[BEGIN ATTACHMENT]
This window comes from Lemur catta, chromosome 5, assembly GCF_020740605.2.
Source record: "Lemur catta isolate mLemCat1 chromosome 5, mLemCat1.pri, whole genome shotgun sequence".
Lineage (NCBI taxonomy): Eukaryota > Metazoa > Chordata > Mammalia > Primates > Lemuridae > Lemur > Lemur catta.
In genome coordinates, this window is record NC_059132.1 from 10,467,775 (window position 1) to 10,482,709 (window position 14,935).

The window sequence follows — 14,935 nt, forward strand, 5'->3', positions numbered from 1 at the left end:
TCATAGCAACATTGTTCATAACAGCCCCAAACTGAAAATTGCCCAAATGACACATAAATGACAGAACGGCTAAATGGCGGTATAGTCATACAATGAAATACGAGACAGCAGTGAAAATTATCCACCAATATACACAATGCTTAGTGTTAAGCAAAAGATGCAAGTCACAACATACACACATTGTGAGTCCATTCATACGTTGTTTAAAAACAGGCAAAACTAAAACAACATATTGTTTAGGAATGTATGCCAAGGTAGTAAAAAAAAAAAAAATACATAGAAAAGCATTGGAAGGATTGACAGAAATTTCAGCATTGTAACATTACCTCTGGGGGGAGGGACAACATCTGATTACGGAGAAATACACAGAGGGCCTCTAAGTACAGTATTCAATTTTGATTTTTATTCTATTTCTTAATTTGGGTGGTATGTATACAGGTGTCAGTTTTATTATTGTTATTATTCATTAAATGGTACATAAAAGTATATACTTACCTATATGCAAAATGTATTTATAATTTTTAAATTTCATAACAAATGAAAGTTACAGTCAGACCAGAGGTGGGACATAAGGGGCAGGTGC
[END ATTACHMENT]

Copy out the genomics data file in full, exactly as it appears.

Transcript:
This window comes from Lemur catta, chromosome 5, assembly GCF_020740605.2.
Source record: "Lemur catta isolate mLemCat1 chromosome 5, mLemCat1.pri, whole genome shotgun sequence".
Lineage (NCBI taxonomy): Eukaryota > Metazoa > Chordata > Mammalia > Primates > Lemuridae > Lemur > Lemur catta.
In genome coordinates, this window is record NC_059132.1 from 10,467,775 (window position 1) to 10,482,709 (window position 14,935).

The window sequence follows — 14,935 nt, forward strand, 5'->3', positions numbered from 1 at the left end:
TCATAGCAACATTGTTCATAACAGCCCCAAACTGAAAATTGCCCAAATGACACATAAATGACAGAACGGCTAAATGGCGGTATAGTCATACAATGAAATACGAGACAGCAGTGAAAATTATCCACCAATATACACAATGCTTAGTGTTAAGCAAAAGATGCAAGTCACAACATACACACATTGTGAGTCCATTCATACGTTGTTTAAAAACAGGCAAAACTAAAACAACATATTGTTTAGGAATGTATGCCAAGGTAGTAAAAAAAAAAAAAATACATAGAAAAGCATTGGAAGGATTGACAGAAATTTCAGCATTGTAACATTACCTCTGGGGGGAGGGACAACATCTGATTACGGAGAAATACACAGAGGGCCTCTAAGTACAGTATTCAATTTTGATTTTTATTCTATTTCTTAATTTGGGTGGTATGTATACAGGTGTCAGTTTTATTATTGTTATTATTCATTAAATGGTACATAAAAGTATATACTTACCTATATGCAAAATGTATTTATAATTTTTAAATTTCATAACAAATGAAAGTTACAGTCAGACCAGAGGTGGGACATAAGGGGCAGGTGC